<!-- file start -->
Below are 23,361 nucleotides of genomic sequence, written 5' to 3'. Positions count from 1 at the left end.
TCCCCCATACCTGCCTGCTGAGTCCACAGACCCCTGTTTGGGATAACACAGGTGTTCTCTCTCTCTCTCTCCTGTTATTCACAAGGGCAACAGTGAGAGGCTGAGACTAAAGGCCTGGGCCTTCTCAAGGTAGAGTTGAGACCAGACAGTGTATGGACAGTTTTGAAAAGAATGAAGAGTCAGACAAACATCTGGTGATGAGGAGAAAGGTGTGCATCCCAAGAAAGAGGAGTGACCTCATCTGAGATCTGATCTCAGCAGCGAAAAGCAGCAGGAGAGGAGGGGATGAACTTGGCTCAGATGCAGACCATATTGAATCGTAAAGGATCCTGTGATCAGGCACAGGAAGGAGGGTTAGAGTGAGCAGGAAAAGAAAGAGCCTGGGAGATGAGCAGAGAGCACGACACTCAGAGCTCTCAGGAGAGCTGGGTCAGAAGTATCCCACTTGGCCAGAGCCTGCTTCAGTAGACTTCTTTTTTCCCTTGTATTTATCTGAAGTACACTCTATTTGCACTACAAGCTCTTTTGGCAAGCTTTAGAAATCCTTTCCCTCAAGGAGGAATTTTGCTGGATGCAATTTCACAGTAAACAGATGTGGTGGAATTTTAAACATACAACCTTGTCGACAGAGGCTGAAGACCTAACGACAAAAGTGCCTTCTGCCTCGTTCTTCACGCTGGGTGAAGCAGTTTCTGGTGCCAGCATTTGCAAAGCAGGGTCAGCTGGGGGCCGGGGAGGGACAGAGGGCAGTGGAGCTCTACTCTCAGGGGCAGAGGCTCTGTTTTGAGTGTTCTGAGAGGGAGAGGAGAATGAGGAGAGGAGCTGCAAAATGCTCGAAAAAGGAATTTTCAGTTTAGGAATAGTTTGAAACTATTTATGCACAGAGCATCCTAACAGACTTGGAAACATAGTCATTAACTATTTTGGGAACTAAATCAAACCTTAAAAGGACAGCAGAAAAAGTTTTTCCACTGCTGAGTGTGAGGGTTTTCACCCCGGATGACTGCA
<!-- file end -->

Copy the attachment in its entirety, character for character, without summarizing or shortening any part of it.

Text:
Below are 23,361 nucleotides of genomic sequence, written 5' to 3'. Positions count from 1 at the left end.
TCCCCCATACCTGCCTGCTGAGTCCACAGACCCCTGTTTGGGATAACACAGGTGTTCTCTCTCTCTCTCTCCTGTTATTCACAAGGGCAACAGTGAGAGGCTGAGACTAAAGGCCTGGGCCTTCTCAAGGTAGAGTTGAGACCAGACAGTGTATGGACAGTTTTGAAAAGAATGAAGAGTCAGACAAACATCTGGTGATGAGGAGAAAGGTGTGCATCCCAAGAAAGAGGAGTGACCTCATCTGAGATCTGATCTCAGCAGCGAAAAGCAGCAGGAGAGGAGGGGATGAACTTGGCTCAGATGCAGACCATATTGAATCGTAAAGGATCCTGTGATCAGGCACAGGAAGGAGGGTTAGAGTGAGCAGGAAAAGAAAGAGCCTGGGAGATGAGCAGAGAGCACGACACTCAGAGCTCTCAGGAGAGCTGGGTCAGAAGTATCCCACTTGGCCAGAGCCTGCTTCAGTAGACTTCTTTTTTCCCTTGTATTTATCTGAAGTACACTCTATTTGCACTACAAGCTCTTTTGGCAAGCTTTAGAAATCCTTTCCCTCAAGGAGGAATTTTGCTGGATGCAATTTCACAGTAAACAGATGTGGTGGAATTTTAAACATACAACCTTGTCGACAGAGGCTGAAGACCTAACGACAAAAGTGCCTTCTGCCTCGTTCTTCACGCTGGGTGAAGCAGTTTCTGGTGCCAGCATTTGCAAAGCAGGGTCAGCTGGGGGCCGGGGAGGGACAGAGGGCAGTGGAGCTCTACTCTCAGGGGCAGAGGCTCTGTTTTGAGTGTTCTGAGAGGGAGAGGAGAATGAGGAGAGGAGCTGCAAAATGCTCGAAAAAGGAATTTTCAGTTTAGGAATAGTTTGAAACTATTTATGCACAGAGCATCCTAACAGACTTGGAAACATAGTCATTAACTATTTTGGGAACTAAATCAAACCTTAAAAGGACAGCAGAAAAAGTTTTTCCACTGCTGAGTGTGAGGGTTTTCACCCCGGATGACTGCA